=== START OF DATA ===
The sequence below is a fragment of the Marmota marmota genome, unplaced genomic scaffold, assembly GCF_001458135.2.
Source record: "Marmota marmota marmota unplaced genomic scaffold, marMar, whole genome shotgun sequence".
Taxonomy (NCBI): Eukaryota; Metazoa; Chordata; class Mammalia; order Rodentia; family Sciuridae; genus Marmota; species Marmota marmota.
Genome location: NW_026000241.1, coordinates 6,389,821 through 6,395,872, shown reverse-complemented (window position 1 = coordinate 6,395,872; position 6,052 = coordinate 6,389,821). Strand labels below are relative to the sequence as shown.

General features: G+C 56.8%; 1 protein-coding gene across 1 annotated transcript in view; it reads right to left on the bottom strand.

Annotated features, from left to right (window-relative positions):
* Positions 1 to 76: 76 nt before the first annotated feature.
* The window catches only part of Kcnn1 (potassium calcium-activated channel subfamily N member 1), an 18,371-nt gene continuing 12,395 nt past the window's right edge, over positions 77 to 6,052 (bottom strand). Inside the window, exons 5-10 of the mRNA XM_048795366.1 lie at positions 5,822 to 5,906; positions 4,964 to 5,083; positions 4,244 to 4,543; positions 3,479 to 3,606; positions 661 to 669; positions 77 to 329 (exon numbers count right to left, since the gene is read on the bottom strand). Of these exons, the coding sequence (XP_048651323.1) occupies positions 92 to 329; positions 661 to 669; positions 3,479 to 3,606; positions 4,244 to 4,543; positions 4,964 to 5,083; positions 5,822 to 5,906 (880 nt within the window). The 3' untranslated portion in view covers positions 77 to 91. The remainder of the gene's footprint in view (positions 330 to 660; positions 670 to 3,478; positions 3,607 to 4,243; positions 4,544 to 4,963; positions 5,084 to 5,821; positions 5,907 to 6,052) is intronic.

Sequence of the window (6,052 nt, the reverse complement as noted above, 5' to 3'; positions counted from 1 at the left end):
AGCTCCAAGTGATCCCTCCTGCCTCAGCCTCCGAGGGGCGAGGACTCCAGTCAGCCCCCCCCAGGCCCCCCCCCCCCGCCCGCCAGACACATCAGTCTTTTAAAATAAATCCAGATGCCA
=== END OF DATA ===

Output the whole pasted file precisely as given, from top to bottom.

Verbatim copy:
The sequence below is a fragment of the Marmota marmota genome, unplaced genomic scaffold, assembly GCF_001458135.2.
Source record: "Marmota marmota marmota unplaced genomic scaffold, marMar, whole genome shotgun sequence".
Taxonomy (NCBI): Eukaryota; Metazoa; Chordata; class Mammalia; order Rodentia; family Sciuridae; genus Marmota; species Marmota marmota.
Genome location: NW_026000241.1, coordinates 6,389,821 through 6,395,872, shown reverse-complemented (window position 1 = coordinate 6,395,872; position 6,052 = coordinate 6,389,821). Strand labels below are relative to the sequence as shown.

General features: G+C 56.8%; 1 protein-coding gene across 1 annotated transcript in view; it reads right to left on the bottom strand.

Annotated features, from left to right (window-relative positions):
* Positions 1 to 76: 76 nt before the first annotated feature.
* The window catches only part of Kcnn1 (potassium calcium-activated channel subfamily N member 1), an 18,371-nt gene continuing 12,395 nt past the window's right edge, over positions 77 to 6,052 (bottom strand). Inside the window, exons 5-10 of the mRNA XM_048795366.1 lie at positions 5,822 to 5,906; positions 4,964 to 5,083; positions 4,244 to 4,543; positions 3,479 to 3,606; positions 661 to 669; positions 77 to 329 (exon numbers count right to left, since the gene is read on the bottom strand). Of these exons, the coding sequence (XP_048651323.1) occupies positions 92 to 329; positions 661 to 669; positions 3,479 to 3,606; positions 4,244 to 4,543; positions 4,964 to 5,083; positions 5,822 to 5,906 (880 nt within the window). The 3' untranslated portion in view covers positions 77 to 91. The remainder of the gene's footprint in view (positions 330 to 660; positions 670 to 3,478; positions 3,607 to 4,243; positions 4,544 to 4,963; positions 5,084 to 5,821; positions 5,907 to 6,052) is intronic.

Sequence of the window (6,052 nt, the reverse complement as noted above, 5' to 3'; positions counted from 1 at the left end):
AGCTCCAAGTGATCCCTCCTGCCTCAGCCTCCGAGGGGCGAGGACTCCAGTCAGCCCCCCCCAGGCCCCCCCCCCCCGCCCGCCAGACACATCAGTCTTTTAAAATAAATCCAGATGCCA